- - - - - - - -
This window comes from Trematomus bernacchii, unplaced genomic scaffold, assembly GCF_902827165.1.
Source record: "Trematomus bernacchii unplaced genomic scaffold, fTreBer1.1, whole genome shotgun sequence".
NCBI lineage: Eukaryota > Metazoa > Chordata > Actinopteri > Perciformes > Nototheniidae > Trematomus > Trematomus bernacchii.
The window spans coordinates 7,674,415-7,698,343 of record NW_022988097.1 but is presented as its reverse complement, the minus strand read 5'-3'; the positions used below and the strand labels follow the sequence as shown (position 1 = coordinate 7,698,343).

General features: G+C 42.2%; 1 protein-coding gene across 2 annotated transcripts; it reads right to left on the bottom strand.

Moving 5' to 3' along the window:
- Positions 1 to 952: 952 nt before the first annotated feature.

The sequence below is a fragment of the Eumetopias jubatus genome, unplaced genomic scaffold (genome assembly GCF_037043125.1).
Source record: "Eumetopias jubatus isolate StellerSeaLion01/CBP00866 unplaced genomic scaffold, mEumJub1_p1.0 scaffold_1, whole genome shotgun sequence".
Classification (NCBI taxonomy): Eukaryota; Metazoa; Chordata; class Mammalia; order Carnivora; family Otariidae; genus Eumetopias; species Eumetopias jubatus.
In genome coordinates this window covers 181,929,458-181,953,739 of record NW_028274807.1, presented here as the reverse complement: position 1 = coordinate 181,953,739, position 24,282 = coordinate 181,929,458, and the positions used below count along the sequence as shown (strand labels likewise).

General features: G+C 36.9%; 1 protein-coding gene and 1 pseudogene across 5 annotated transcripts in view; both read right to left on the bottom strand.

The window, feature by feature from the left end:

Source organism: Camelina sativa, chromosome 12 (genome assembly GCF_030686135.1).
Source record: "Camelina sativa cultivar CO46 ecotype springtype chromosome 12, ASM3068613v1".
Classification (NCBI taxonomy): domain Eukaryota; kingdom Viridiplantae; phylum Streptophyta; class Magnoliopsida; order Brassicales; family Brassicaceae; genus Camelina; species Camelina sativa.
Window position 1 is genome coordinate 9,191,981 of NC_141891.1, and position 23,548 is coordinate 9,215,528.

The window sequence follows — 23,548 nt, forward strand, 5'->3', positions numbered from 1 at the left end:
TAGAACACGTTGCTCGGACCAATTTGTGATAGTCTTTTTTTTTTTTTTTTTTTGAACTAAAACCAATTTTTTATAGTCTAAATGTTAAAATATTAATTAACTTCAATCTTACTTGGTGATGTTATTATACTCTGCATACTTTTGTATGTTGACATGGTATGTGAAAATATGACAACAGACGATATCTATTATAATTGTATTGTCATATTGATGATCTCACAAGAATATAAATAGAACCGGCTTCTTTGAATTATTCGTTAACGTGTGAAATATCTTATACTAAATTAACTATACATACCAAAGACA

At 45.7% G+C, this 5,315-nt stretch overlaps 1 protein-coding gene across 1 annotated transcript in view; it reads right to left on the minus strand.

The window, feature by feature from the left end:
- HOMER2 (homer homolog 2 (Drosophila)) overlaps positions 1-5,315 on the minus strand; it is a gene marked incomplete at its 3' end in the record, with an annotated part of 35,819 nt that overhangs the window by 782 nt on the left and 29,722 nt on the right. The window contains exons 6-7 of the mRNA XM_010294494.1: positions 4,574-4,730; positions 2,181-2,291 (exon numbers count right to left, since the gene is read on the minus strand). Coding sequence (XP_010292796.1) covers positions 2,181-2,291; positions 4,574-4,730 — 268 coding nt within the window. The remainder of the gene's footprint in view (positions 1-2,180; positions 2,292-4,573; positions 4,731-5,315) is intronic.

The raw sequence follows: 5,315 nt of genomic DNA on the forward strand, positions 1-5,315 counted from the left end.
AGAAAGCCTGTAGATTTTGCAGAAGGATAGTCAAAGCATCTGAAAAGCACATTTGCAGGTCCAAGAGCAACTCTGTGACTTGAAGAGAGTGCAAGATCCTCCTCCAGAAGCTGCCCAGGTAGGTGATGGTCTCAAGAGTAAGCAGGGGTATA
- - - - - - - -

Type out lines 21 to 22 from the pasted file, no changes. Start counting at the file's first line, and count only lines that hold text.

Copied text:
The window, feature by feature from the left end:
- HOMER2 (homer homolog 2 (Drosophila)) overlaps positions 1-5,315 on the minus strand; it is a gene marked incomplete at its 3' end in the record, with an annotated part of 35,819 nt that overhangs the window by 782 nt on the left and 29,722 nt on the right. The window contains exons 6-7 of the mRNA XM_010294494.1: positions 4,574-4,730; positions 2,181-2,291 (exon numbers count right to left, since the gene is read on the minus strand). Coding sequence (XP_010292796.1) covers positions 2,181-2,291; positions 4,574-4,730 — 268 coding nt within the window. The remainder of the gene's footprint in view (positions 1-2,180; positions 2,292-4,573; positions 4,731-5,315) is intronic.